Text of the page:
Although I ordered an iPhone 5s online about 30 minutes after the device went on sale on September 20, my 16 GB Space Gray edition only just arrived in time for this past weekend. I ordered an unlocked GSM model to replace my iPhone 5, which I sold to recoup most of my upgrade costs.
Was the device worth the wait? After spending the weekend with it, I can say: absolutely. Even though I use Android more often than iOS, it’s difficult for me not to recommend the new iPhone 5s to practically anyone who asks.
Overall, the new iPhone looks just like my old handset, with the exception of the Touch ID home button. It definitely works as advertised; I have it set up with both of my thumbs so I’m covered regardless of which hand is holding the device. Yes, other smartphones have had fingerprint sensors, so what makes this better? Two things.
First, the sensor is exactly where you’d expect it to be and it’s integrated into the hardware so that it doesn’t even look like a sensor. The 2011 Motorola Atrix had a sensor in an odd place, looked like a sensor and you had to swipe or roll your finger down to make it work, for example.
Second, Touch ID doesn’t just work to unlock the device but it can work with software as well: Goodbye typing a password when buying from the iTunes store! It works so well that you don’t need to explain how it works to new phone users; Apple does this through the fingerprint enrollment process. That intuitiveness is what makes it seem “magical”: you don’t see the technology, you instead see a useful function.
The iPhone 5s camera is superb as well; very fast and consistently takes good images. The dual “true tone” flash is a noticeable improvement here. Are there better cameras in phones available today? I’d say sure: I find the HTC One is a smidge better in low light while the Lumia 1020 captures an amazing amount of detail for cropped photos. But all around, the iPhone camera is a perfect all-around device that all but a few discriminating photographers will be happy with.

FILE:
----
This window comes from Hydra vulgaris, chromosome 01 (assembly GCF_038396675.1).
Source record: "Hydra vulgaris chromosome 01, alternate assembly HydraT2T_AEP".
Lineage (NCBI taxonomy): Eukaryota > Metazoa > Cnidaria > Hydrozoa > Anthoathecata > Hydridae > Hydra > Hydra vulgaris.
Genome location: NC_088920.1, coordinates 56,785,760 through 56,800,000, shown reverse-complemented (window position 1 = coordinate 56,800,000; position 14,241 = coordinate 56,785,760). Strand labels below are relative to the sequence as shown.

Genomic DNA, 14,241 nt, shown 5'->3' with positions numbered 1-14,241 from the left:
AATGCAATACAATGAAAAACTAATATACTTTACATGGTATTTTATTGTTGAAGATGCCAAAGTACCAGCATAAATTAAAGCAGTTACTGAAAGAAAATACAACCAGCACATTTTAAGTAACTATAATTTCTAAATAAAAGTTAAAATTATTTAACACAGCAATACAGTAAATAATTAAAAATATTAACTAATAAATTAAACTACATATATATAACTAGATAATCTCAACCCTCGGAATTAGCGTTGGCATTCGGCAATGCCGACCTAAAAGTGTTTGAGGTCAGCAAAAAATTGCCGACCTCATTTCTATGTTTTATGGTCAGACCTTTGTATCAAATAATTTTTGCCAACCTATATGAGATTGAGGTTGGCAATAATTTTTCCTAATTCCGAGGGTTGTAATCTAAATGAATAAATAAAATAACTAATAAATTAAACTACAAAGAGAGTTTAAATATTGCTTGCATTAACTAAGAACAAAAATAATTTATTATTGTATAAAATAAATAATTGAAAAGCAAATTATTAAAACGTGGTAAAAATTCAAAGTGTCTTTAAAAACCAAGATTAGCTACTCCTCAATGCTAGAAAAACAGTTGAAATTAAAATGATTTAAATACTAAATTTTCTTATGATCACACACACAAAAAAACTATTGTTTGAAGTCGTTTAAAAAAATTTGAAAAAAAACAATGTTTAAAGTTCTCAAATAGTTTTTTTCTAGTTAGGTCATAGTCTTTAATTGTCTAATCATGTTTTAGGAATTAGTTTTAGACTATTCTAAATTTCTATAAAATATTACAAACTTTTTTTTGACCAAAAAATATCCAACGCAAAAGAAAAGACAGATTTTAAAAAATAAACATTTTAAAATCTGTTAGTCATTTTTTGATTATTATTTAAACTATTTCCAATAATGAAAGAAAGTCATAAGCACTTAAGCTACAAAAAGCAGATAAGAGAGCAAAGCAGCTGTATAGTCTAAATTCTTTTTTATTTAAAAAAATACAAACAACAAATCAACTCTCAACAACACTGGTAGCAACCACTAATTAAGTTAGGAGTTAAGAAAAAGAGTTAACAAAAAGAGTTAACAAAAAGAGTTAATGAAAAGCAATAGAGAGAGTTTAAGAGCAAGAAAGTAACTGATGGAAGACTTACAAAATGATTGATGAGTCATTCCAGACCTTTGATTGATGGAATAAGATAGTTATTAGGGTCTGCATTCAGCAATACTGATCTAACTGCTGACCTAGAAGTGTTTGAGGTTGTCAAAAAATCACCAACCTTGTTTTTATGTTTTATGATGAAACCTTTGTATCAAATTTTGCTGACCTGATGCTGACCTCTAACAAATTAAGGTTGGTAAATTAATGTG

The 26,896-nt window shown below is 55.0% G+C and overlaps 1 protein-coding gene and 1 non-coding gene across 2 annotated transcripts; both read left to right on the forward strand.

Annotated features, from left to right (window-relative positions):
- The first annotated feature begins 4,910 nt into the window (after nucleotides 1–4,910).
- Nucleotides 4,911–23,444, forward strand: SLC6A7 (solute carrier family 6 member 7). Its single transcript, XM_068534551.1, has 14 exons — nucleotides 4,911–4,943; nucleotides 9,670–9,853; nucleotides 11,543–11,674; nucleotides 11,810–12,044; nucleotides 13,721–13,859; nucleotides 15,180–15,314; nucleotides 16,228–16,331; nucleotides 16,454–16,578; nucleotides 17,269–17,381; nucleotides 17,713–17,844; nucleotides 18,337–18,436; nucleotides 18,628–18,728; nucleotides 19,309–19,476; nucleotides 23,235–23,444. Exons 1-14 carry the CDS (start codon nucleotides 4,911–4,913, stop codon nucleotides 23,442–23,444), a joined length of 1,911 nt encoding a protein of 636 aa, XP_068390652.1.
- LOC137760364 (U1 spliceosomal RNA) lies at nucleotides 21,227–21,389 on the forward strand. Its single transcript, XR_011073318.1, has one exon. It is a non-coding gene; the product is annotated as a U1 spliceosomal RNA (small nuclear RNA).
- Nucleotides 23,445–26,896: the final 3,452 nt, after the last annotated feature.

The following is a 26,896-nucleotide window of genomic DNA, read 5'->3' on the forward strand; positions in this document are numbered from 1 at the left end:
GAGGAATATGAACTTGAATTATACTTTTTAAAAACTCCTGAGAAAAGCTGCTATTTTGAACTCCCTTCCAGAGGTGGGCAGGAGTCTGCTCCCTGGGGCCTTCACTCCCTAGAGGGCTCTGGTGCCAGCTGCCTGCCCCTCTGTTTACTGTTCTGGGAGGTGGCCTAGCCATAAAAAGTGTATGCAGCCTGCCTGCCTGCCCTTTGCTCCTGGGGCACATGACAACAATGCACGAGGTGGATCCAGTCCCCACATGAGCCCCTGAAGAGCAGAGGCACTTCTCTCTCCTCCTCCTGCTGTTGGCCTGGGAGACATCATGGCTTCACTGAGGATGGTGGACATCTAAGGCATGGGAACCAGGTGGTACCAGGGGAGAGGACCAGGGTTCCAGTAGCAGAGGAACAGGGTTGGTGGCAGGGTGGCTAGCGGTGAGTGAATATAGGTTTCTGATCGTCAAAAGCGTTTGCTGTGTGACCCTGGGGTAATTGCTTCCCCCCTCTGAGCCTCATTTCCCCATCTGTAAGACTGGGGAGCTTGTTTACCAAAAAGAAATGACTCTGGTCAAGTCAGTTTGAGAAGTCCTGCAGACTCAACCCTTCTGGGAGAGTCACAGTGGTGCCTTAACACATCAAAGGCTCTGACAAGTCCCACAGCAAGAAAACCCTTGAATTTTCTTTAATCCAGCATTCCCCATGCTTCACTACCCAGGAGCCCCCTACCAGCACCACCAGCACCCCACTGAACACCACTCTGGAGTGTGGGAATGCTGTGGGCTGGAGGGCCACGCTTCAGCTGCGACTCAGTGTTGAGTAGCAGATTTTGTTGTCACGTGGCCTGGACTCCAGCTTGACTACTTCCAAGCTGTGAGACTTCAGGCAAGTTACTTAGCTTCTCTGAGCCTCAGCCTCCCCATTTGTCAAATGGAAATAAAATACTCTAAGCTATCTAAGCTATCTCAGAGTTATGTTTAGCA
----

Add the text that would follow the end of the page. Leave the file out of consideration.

Apple’s new iOS 7 is pretty quick and responsive on the new phone, but I’m not seeing the types of performance bumps that benchmarks and marketing might suggest. Is the phone faster than the iPhone 5? Yup. Is it so much faster that I see a big difference? Not really, but some of those speed gains may come from rewritten apps that take advantage of the new A7 chip and the ARM v8 instruction set it supports.
I still find it jarring when I open up a third-party app that isn’t yet written for iOS 7 however. The biggest issue I have is the use of the older iPhone software keyboard; visually it looks terrible within the iOS 7 environment. That’s on developers to rectify more than it is on Apple at this point and I hope it goes away soon.
If I had to pick on the iPhone for any specific function, it’s battery life. I may be spoiled in this regard though. I’ve been using larger Android devices for over a year and these typically have larger batteries that easily last a day. And the battery in my main driver, the Moto X, hasn’t drained in a single day yet. So while Apple says the iPhone 5s offers the same battery life as the prior model — a claim I tend to agree with — it’s not an “all day” device for me the way I use my phones. I carry a portable 2600 mAh battery when I tote the iPhone; not a big deal or much extra weight.
Put together with the iOS ecosystem of apps and content — I love the new iTunes Radio — the new iPhone 5s is surely the most compelling iPhone yet. I’d easily recommend it to anyone that asks, provided they don’t see Apple’s walled garden and control to be a detriment. In that case, there are plenty of solid Android choices to point folks to, with the Moto X being my recommended all-around handset pick of the moment for Android users.